Last chance agreements (LCA’s) and settlements contain terms agreed to by an (federal) employee, or former employee, and the agency, in which the employee is provided an opportunity to retain (or return to) employment, usually when the agency would otherwise remove, or did in fact already remove, the employee from federal employment. An employee’s response to a proposed removal (or other adverse action), if persuasive, may lead the deciding official to conclude the employee might succeed, if provided another opportunity. Normally, these agreements provide for waivers of appeal in exchange for the agreement to provide an employee a “last chance.” Though some cases do not allow latitude for Last Chance Agreements (such as sexual misconduct, workplace violence, embezzlement), as agency representatives, we often advise deciding officials to consider such agreements as a measure to reduce agency exposure to risk and expenditure of resources in defending the action upon appeal, as well as avoiding associated costs in back filling the position, particularly if the employee has an established history of good to exceptional performance. As a means of alternative discipline, Last Chance Agreements serve as a vital tool in both preserving an agency’s need to maintain order and providing an otherwise good employee the opportunity to avoid the catastrophic outcome of a removal from federal service.
Special note: many union officials erroneously believe a waiver of rights under Last Chance Agreements is not permitted. However, it is well established that government employees may waive their right of appeal in exchange for a last-chance opportunity to retain employment. See, Smith v. Department of Veterans Affairs, 106 LRP 10546 (Fed. Cir. 2006, unpublished), citing Stewart v. U.S. Postal Service, 91 FMSR 7004 , 926 F.2d 1146 (Fed. Cir. 1991). See also, McCall v. U.S. Postal Service, 88 FMSR 7006 , 839 F.2d 664 (Fed. Cir. 1988). Subsequently, the MSPB does not have jurisdiction over a personnel action taken pursuant to an LCA in which an appellant waived his right to appeal. See, Lizzio v. Department of the Army, 109 LRP 7816 , 110 MSPR 442 (MSPB 2009), citing Rosell v. Department of Defense, 105 LRP 59860 , 100 MSPR 594 (MSPB 2005), aff’d, 106 LRP 48755 , 191 F.App’x. 954 (Fed. Cir. 2006).
In consulting with our employee clients, we typically assess applicability of Last Chance Agreements in all removal actions at the proposal stage. This is why it is imperative employees seeking our assistance contact us as early in the process as possible so we may incorporate offers of Last Chance Agreements (if applicable) early in the response stage (usually done in the form of offered conditions as part of the written response). It is far better (and more cost effective) to arrive at an interest based solution short of removal, than to argue the matter on appeal.
Practical Key Points Concerning a Last Chance Agreement
- Last Chance Agreements are sometimes called Abeyance Agreements
- The duration of a Last Chance Agreement is typically one to two years
- If “actionable misconduct” occurs within the period the employee is subject to the terms of the Agreement, the employee can be removed without further notice or process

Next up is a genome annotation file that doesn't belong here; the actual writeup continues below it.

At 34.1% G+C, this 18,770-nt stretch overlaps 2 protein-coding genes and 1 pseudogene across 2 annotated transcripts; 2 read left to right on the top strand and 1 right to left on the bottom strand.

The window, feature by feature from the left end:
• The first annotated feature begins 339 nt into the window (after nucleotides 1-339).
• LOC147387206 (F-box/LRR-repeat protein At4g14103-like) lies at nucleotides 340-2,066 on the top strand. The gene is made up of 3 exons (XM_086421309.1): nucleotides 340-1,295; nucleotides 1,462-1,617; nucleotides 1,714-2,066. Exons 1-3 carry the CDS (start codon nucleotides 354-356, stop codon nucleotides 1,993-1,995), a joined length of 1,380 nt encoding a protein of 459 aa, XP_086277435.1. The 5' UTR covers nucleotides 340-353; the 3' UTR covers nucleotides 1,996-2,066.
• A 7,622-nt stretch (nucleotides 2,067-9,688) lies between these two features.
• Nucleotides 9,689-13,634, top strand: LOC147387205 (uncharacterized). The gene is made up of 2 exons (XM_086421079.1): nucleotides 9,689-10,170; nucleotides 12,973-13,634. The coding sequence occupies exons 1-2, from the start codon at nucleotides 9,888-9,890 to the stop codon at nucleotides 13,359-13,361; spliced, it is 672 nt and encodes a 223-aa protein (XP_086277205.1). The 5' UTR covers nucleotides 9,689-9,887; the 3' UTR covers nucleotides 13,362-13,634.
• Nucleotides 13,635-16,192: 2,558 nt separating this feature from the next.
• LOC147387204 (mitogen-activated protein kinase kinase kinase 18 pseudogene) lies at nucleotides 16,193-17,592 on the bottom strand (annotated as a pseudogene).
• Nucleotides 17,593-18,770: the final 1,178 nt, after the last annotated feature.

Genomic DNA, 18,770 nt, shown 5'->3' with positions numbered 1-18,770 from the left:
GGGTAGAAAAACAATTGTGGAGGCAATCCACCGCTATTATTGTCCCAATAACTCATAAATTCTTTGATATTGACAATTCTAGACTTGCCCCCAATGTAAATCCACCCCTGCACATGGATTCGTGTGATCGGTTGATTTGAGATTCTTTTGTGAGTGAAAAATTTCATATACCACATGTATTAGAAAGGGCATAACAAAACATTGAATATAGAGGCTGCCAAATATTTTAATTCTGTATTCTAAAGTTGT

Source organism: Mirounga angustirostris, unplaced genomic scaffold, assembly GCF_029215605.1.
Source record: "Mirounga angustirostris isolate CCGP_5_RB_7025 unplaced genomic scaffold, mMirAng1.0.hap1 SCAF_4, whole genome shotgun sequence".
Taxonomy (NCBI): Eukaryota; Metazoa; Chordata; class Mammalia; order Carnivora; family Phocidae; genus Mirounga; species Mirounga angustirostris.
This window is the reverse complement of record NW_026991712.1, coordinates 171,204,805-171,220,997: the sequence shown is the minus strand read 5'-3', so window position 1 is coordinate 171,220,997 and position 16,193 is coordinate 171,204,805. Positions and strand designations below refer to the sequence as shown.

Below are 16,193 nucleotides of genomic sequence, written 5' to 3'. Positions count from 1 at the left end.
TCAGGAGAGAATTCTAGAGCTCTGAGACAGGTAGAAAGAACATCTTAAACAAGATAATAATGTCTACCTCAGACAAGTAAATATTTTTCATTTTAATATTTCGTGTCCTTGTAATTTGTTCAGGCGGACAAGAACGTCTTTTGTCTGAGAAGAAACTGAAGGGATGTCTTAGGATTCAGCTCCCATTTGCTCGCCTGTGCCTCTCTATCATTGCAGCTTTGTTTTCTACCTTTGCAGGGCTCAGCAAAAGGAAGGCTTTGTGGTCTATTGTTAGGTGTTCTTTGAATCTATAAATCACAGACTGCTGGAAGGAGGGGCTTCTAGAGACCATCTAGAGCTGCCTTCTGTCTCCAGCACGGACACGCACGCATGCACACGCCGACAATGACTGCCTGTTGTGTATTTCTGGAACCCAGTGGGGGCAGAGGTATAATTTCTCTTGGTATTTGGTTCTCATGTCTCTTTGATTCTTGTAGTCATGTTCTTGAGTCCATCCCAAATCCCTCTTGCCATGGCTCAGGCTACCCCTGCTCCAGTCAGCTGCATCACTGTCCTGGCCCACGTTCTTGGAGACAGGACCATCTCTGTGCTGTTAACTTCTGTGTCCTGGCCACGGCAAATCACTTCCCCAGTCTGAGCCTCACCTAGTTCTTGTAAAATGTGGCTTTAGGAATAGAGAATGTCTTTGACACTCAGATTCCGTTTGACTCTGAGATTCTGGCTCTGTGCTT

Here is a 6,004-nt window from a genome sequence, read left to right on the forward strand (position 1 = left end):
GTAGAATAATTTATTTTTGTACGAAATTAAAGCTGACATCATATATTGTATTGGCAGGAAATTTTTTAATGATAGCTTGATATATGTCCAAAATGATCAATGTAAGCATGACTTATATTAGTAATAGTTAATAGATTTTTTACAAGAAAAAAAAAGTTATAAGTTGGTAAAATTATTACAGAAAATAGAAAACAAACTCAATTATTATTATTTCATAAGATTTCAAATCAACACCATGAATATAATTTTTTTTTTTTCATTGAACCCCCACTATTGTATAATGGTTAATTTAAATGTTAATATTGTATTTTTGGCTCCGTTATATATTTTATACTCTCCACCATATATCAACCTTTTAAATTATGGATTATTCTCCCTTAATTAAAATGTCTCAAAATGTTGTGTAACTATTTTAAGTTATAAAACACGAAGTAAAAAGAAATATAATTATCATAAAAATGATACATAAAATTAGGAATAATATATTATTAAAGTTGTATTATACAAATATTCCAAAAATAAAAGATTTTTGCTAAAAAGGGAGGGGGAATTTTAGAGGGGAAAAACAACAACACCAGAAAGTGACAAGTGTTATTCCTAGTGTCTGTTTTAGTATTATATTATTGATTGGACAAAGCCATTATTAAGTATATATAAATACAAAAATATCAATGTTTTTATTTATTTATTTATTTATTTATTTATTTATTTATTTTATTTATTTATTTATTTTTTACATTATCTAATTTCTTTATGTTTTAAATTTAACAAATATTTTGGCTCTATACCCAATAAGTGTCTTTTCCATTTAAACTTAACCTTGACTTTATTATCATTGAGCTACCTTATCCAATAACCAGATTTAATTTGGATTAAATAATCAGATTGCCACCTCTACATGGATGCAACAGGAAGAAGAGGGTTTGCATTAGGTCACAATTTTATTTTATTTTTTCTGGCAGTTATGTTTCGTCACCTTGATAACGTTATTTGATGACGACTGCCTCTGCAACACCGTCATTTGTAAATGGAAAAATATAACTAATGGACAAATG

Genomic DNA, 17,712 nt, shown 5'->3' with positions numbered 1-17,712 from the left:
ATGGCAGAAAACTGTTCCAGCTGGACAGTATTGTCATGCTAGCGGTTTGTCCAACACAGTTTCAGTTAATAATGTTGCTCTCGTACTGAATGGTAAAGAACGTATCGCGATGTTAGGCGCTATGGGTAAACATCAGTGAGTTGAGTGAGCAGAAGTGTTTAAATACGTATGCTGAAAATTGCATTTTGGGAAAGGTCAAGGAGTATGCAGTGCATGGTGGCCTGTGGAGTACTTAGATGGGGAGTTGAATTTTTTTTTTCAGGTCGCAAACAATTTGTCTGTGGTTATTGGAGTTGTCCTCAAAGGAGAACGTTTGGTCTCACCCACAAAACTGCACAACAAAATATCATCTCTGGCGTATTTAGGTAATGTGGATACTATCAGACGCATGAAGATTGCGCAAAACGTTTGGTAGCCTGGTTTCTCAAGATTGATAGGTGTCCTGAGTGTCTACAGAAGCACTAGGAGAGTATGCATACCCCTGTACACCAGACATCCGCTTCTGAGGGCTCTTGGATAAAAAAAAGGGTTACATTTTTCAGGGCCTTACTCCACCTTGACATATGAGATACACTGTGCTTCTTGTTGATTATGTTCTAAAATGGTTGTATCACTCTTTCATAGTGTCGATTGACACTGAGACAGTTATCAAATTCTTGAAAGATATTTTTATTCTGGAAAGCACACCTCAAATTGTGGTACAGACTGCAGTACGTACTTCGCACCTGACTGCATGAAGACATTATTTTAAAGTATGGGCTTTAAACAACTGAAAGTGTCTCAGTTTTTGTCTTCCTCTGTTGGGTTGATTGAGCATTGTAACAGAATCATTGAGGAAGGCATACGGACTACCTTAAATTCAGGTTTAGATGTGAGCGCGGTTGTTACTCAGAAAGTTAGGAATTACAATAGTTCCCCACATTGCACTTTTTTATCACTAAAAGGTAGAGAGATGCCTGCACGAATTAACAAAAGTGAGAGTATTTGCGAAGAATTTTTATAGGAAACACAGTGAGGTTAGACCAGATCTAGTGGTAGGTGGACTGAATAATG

- In most cases, a waiver of appeal will be required
- There is no requirement the Agency equally apply an opportunity for a Last Chance Agreement to all employees
- Higher performing employees are prime candidates for a Last Chance Agreement provided the allegations are not so egregious (i.e. sexual misconduct, workplace violence, child pornography, embezzlement, etc.)
- If the terms of a Last Chance Agreement are imposed (i.e. removal imposed subsequent to a claim the employee breached the terms), it is extremely difficult for the employee to assert jurisdiction before the Merit Systems Protection Board
Merely offering a Last Chance Agreement at the response stage is insufficient however. In our collective experiences, we have seen a wide variety of LCA’s with varying language; some good and some really bad. LCA’s are also not generally unilaterally produced in that a last chance agreement requires the participation and agreement of an employee. See, Air Force Logistics Command v. FLRA, 91 FLRR 1-8014 , 949 F.2d 475 (D.C. Cir. 1991). Therefore, the affected employee should be prepared to actively engage the agency representative in crafting the Last Chance Agreement. However, union attempts at requiring a last chance agreement be negotiated with the union, rather than the affected employee, are generally non-negotiable because such a requirement limits an employees’ statutory right to choose their own representative or to represent themselves. See, Air Force Logistics Command, 90 FLRR 1-1591 , 38 FLRA 309 (FLRA 1990).
Special note: we have witnessed many union representatives try to reject Last Chance Agreements on behalf of union members for a variety of reasons. Sometimes, it is in a bluff to try and obtain what they perceive are better terms. It is important to keep in mind agency Employee and Labor Relations personnel are not vested in the outcome in either regard. They will make an offer and perhaps tweak certain terms if needed. However, they are truly uninterested in whether you accept the terms. If your union representatives are too difficult to deal with, you may need to intervene and accept the terms, as you have a right to do do. See, Air Force Logistics Command, 90 FLRR 1-1591 , 38 FLRA 309 (FLRA 1990).
If you require assistance with responding to a proposed adverse action or negotiating a Last Chance Agreement, please do not hesitate to contact us via this form. All initial consultations are without charge or obligation.
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